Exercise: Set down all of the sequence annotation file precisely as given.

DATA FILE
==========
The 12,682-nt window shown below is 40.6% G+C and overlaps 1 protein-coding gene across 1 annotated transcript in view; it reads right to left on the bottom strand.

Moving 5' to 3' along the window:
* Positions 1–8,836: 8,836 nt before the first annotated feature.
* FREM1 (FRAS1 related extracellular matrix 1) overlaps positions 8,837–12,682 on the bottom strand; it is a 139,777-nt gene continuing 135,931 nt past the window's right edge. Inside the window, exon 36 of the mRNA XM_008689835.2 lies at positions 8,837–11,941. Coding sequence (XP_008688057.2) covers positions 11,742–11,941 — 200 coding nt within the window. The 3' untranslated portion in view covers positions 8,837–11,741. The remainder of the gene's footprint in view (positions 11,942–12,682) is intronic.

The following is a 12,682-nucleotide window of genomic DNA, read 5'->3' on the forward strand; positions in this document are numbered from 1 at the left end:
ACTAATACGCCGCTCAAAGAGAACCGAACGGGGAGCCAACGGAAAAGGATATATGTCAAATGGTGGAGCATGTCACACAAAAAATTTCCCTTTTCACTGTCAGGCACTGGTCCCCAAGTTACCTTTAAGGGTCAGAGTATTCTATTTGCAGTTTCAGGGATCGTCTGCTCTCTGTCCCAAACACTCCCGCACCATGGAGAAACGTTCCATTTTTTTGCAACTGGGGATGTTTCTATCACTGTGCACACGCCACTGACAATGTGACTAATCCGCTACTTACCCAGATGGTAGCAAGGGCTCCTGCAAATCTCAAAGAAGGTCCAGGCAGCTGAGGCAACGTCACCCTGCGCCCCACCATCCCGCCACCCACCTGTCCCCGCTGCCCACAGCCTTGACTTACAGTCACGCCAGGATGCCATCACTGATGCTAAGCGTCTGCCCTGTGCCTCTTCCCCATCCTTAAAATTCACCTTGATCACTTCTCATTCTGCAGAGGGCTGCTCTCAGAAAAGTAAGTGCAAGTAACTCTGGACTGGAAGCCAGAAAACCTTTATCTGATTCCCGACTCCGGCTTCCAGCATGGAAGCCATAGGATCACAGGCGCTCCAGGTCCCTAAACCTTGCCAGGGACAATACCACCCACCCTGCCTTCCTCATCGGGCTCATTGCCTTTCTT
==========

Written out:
The 12,682-nt window shown below is 40.6% G+C and overlaps 1 protein-coding gene across 1 annotated transcript in view; it reads right to left on the bottom strand.

Moving 5' to 3' along the window:
* Positions 1–8,836: 8,836 nt before the first annotated feature.
* FREM1 (FRAS1 related extracellular matrix 1) overlaps positions 8,837–12,682 on the bottom strand; it is a 139,777-nt gene continuing 135,931 nt past the window's right edge. Inside the window, exon 36 of the mRNA XM_008689835.2 lies at positions 8,837–11,941. Coding sequence (XP_008688057.2) covers positions 11,742–11,941 — 200 coding nt within the window. The 3' untranslated portion in view covers positions 8,837–11,741. The remainder of the gene's footprint in view (positions 11,942–12,682) is intronic.

The following is a 12,682-nucleotide window of genomic DNA, read 5'->3' on the forward strand; positions in this document are numbered from 1 at the left end:
ACTAATACGCCGCTCAAAGAGAACCGAACGGGGAGCCAACGGAAAAGGATATATGTCAAATGGTGGAGCATGTCACACAAAAAATTTCCCTTTTCACTGTCAGGCACTGGTCCCCAAGTTACCTTTAAGGGTCAGAGTATTCTATTTGCAGTTTCAGGGATCGTCTGCTCTCTGTCCCAAACACTCCCGCACCATGGAGAAACGTTCCATTTTTTTGCAACTGGGGATGTTTCTATCACTGTGCACACGCCACTGACAATGTGACTAATCCGCTACTTACCCAGATGGTAGCAAGGGCTCCTGCAAATCTCAAAGAAGGTCCAGGCAGCTGAGGCAACGTCACCCTGCGCCCCACCATCCCGCCACCCACCTGTCCCCGCTGCCCACAGCCTTGACTTACAGTCACGCCAGGATGCCATCACTGATGCTAAGCGTCTGCCCTGTGCCTCTTCCCCATCCTTAAAATTCACCTTGATCACTTCTCATTCTGCAGAGGGCTGCTCTCAGAAAAGTAAGTGCAAGTAACTCTGGACTGGAAGCCAGAAAACCTTTATCTGATTCCCGACTCCGGCTTCCAGCATGGAAGCCATAGGATCACAGGCGCTCCAGGTCCCTAAACCTTGCCAGGGACAATACCACCCACCCTGCCTTCCTCATCGGGCTCATTGCCTTTCTT